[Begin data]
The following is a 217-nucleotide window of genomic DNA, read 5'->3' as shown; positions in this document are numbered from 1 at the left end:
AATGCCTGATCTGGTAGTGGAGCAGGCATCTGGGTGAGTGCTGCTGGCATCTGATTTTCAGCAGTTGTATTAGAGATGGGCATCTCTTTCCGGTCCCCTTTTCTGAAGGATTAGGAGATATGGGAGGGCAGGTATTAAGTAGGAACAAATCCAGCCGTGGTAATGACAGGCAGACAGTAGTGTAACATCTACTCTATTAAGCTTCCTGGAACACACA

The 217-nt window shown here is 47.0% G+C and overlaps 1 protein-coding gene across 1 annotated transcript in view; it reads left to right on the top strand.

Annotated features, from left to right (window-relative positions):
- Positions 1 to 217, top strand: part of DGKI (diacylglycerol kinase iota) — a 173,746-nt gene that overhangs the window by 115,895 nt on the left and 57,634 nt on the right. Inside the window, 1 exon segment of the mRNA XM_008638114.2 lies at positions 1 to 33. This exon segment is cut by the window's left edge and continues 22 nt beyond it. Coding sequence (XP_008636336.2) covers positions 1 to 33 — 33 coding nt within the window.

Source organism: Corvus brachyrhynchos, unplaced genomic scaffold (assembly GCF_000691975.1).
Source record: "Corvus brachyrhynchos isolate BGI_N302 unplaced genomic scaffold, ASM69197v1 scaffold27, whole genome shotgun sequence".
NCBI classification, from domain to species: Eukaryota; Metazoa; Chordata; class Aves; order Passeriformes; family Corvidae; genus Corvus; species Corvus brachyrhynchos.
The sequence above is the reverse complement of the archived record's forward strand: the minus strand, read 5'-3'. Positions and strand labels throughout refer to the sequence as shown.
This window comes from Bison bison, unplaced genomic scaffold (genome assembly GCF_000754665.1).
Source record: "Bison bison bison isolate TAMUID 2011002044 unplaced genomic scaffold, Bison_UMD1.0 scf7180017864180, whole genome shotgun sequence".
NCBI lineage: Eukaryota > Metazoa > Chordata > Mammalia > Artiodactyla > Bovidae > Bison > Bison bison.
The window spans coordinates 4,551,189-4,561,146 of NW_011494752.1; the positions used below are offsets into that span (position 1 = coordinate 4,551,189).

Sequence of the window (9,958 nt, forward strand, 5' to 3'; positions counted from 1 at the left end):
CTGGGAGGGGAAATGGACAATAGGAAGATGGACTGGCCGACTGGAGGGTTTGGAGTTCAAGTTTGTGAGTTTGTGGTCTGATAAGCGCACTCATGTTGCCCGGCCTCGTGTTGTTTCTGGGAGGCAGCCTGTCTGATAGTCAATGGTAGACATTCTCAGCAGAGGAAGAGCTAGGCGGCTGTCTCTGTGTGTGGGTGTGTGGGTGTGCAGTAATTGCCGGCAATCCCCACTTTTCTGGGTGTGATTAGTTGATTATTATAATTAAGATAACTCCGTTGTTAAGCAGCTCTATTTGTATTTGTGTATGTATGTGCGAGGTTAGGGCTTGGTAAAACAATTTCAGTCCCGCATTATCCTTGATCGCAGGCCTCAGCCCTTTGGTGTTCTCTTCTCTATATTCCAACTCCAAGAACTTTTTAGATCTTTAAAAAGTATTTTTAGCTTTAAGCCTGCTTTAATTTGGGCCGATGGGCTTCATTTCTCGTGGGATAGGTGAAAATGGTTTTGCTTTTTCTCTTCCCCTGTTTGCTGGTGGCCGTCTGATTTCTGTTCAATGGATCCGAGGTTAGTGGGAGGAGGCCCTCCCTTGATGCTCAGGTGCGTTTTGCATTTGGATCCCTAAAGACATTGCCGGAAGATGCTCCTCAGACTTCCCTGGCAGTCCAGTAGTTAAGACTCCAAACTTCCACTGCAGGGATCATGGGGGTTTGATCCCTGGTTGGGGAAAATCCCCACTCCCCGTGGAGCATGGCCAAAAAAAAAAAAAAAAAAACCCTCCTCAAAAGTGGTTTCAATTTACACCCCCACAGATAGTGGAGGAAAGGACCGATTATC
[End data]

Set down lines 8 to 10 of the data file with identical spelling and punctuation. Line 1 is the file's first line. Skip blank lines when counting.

NCBI classification, from domain to species: Eukaryota; Metazoa; Chordata; class Aves; order Passeriformes; family Corvidae; genus Corvus; species Corvus brachyrhynchos.
The sequence above is the reverse complement of the archived record's forward strand: the minus strand, read 5'-3'. Positions and strand labels throughout refer to the sequence as shown.
This window comes from Bison bison, unplaced genomic scaffold (genome assembly GCF_000754665.1).